I often get requests to do book reviews on my blog and I generally oblige.  However, when I read a portion of Lisa’s writing, I wanted to share her words with my readers, not out of a sense of obligation, but because they are so eloquent and moving, it would be a shame not to share.

Here is an excerpt from her book:

You Look Great; You’d Never Know

It’s true:

you’d never know.

I look great. I look healthy. I’m not gaunt or drawn or pale. I wear makeup most days, and some days I even wear boots with a heel on them.

I smile, I laugh. I take a slight jog up the front hall steps when I feel like it. I crack jokes, I roll my eyes when standing in a long line, I gossip with my friends.

I wear gloves a lot, I have to moisturize my feet and hands at least a dozen times a day. I buff my feet, I examine them for cracks and bleeding. I stick ice packs on them when they burn from the chemo. I can’t feel my fingertips, yet portions of them crack and peel and are painful and raw. I can’t hold a pen or twist off a bottle cap.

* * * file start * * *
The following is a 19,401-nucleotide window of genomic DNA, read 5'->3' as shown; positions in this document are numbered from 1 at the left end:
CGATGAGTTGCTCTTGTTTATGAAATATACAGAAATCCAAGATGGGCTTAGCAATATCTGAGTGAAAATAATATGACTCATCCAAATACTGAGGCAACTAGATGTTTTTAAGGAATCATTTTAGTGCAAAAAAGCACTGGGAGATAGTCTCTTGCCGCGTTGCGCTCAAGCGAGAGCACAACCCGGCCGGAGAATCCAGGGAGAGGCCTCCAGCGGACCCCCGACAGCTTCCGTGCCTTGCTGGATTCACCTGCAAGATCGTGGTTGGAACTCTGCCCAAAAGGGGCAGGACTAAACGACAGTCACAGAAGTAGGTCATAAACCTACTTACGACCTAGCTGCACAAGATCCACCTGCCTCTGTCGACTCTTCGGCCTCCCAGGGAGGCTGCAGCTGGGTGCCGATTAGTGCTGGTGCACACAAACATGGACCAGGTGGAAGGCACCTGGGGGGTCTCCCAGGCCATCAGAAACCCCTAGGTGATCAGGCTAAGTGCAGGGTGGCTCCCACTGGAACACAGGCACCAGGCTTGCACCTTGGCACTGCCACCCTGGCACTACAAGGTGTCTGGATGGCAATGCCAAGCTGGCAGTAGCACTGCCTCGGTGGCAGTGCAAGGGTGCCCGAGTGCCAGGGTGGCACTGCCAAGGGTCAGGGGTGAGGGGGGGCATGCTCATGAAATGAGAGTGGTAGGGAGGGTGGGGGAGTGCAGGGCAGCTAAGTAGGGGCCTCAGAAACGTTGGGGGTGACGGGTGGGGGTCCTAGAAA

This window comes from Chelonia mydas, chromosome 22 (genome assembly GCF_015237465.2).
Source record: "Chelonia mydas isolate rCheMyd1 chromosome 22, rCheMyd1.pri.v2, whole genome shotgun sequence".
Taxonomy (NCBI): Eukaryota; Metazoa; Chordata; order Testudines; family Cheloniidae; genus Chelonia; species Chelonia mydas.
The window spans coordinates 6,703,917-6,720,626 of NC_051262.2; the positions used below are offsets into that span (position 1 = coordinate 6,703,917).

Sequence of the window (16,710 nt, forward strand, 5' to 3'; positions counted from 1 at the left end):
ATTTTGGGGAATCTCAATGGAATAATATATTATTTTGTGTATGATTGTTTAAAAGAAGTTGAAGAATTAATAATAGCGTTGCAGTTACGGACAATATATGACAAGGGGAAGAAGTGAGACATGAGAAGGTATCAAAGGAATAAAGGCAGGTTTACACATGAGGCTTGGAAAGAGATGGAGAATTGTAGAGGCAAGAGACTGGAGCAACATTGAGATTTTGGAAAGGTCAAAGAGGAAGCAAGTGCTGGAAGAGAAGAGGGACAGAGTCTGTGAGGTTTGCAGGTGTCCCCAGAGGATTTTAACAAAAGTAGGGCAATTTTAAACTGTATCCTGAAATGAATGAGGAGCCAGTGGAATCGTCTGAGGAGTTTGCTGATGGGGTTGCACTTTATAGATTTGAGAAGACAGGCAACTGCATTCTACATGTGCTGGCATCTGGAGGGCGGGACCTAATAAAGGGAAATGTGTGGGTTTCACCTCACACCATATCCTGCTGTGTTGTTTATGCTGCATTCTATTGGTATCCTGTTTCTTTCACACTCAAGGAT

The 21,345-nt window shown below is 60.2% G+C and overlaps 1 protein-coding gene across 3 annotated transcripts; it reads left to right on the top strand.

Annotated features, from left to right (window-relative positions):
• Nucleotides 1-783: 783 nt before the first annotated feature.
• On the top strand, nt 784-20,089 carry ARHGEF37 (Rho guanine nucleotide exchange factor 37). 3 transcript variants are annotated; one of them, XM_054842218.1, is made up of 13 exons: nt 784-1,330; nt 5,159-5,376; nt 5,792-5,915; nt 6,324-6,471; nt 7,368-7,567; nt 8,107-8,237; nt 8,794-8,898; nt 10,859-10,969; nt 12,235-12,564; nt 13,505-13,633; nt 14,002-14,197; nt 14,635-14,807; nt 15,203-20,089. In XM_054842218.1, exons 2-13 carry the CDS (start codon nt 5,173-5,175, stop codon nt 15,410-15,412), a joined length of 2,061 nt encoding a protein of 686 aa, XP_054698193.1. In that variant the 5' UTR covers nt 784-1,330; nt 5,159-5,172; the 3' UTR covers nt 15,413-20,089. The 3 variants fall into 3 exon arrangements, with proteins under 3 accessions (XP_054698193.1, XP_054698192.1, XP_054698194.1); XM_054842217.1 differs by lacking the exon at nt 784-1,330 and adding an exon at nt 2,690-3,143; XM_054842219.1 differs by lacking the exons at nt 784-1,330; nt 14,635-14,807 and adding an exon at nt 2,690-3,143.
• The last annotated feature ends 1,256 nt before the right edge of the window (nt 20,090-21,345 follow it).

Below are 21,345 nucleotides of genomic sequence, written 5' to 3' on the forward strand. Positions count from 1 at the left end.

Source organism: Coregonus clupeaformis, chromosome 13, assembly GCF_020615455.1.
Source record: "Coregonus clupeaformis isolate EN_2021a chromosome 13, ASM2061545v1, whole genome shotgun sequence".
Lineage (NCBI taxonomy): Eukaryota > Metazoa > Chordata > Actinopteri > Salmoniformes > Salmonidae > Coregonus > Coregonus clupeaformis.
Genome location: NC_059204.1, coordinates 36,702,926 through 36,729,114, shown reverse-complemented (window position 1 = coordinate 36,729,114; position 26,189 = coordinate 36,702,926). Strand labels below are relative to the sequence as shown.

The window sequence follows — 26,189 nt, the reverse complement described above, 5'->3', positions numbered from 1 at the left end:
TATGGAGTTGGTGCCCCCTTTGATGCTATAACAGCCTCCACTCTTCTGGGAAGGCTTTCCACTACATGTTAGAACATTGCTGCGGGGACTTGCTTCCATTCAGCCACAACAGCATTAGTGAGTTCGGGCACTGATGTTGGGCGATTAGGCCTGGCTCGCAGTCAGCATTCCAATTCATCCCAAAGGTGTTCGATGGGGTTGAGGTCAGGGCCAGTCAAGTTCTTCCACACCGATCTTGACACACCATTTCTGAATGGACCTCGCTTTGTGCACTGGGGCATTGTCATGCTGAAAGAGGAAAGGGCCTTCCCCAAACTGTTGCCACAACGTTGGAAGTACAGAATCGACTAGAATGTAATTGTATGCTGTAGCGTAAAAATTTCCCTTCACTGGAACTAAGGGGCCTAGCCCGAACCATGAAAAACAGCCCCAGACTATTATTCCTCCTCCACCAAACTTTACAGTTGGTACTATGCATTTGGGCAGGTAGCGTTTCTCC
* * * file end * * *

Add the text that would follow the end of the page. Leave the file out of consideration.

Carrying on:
I take pills all day long. I’m swollen, I’m tired, my mind can’t stop racing.
I tell time by “on” weeks and “off” ones. Of course the doctors understand my situation. They know what this diagnosis means. Even ones that have nothing to do with cancer call to check on me.

When I go to my sons’ school some of the teachers and moms cry when they see me. “You look good,” they say. This is a compliment. Sometimes they say, “You don’t look sick at all. You’d never know.” That is shorthand for, “You don’t look like you’re dying but we know you are.”